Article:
Im Rennen der Roten Königin : Evolutionäres Wettrüsten zwischen Herpesviren und ihren Wirten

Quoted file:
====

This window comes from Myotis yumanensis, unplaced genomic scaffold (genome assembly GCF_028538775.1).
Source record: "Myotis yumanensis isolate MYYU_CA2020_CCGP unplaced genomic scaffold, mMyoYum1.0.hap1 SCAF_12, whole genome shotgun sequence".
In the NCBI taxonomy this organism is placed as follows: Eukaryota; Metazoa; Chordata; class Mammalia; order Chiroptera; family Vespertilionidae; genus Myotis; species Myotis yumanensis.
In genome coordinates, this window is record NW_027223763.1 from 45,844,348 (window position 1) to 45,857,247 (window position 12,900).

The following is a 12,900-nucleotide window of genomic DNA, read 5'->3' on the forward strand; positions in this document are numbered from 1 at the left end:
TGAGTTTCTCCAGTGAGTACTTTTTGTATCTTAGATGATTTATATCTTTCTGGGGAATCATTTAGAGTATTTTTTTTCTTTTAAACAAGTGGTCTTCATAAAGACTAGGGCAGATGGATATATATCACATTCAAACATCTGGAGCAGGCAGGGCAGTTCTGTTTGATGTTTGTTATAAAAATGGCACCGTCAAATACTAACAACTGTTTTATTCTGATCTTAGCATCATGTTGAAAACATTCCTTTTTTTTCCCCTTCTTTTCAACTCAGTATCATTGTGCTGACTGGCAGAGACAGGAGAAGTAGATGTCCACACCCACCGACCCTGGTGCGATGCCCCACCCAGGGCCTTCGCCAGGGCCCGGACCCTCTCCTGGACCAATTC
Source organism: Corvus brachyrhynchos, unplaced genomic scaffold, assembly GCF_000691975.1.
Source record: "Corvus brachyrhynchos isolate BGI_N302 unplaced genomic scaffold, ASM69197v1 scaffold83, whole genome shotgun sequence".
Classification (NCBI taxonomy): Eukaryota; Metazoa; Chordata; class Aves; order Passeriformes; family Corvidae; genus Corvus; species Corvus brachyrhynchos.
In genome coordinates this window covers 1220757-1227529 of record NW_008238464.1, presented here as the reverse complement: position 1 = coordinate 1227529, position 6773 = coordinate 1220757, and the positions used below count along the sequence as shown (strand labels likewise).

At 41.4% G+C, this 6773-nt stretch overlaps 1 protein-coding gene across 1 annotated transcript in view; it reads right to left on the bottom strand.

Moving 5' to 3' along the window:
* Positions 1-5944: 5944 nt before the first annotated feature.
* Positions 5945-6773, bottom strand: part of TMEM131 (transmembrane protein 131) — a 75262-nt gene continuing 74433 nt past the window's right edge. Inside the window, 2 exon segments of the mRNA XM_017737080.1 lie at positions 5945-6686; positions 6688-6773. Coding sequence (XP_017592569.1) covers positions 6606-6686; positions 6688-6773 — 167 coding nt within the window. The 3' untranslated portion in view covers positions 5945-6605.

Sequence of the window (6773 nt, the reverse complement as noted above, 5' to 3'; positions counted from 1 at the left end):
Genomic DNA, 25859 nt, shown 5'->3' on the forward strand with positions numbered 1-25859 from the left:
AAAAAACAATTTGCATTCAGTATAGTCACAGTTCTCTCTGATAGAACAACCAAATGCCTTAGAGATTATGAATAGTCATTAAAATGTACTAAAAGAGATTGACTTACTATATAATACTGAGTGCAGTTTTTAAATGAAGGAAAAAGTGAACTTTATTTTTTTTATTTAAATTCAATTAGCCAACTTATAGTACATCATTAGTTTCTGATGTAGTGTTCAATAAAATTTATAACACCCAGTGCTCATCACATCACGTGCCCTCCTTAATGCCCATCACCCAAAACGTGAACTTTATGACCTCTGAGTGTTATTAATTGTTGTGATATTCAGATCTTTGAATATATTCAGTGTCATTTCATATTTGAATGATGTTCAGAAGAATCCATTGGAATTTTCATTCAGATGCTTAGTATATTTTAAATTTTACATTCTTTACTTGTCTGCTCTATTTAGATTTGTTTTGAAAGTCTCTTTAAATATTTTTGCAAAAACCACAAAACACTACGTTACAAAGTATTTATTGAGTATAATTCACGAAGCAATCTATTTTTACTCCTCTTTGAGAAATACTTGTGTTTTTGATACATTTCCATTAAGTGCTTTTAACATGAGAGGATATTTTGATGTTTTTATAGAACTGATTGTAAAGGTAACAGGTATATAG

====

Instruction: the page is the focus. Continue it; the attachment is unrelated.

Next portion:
Viruses and hosts exist in an infinite evolutionary competition. The selection pressure elicited by the virus leads to the development and gradual improvement of the immune system of the host. Simultaneously, the immune system selects viruses that adapt by more and more sophisticated immune evasion strategies. The resulting stalemate situation is quasi-stable and exhibits the characteristics of a so-called Red Queen Race, in which maximum adaptation and evolution are necessary to maintain the status quo. Applying recombinant DNA techniques of mouse cytomegalovirus (MCMV) and/or its natural host enables us to manipulate this delicate balance and study the resulting consequences. STAT2 is essential for the antiviral activity of interferons. In the absence of STAT2, mice become moribund during the first week of MCMV infection. This suggests that STAT2 is indispensable for mice to survive MCMV infections. As a reaction to the selection pressure elicited by STAT2-dependent processes, MCMV evolved the STAT2 antagonist pM27, which exploits DDB1 and Cullin-RING ubiquitin ligases (CRLs) to instruct the poly-ubiquitination and subsequent proteasomal degradation of STAT2. Drugs that interfere with the activity of the proteasome, ubiquitination or CRLs restore STAT2 in cells infected with MCMV or human CMV and elicit pronounced antiviral activity. An MCMV mutant lacking pM27 (ΔM27-MCMV) is strongly attenuated in vivo. The residual replication does not cause disease in mice, but is sufficient to induce pronounced humoral immune responses. Vaccination with ΔM27-MCMV raises protective immune responses in mice. We are currently in the process of translating the findings to human cytomegalovirus.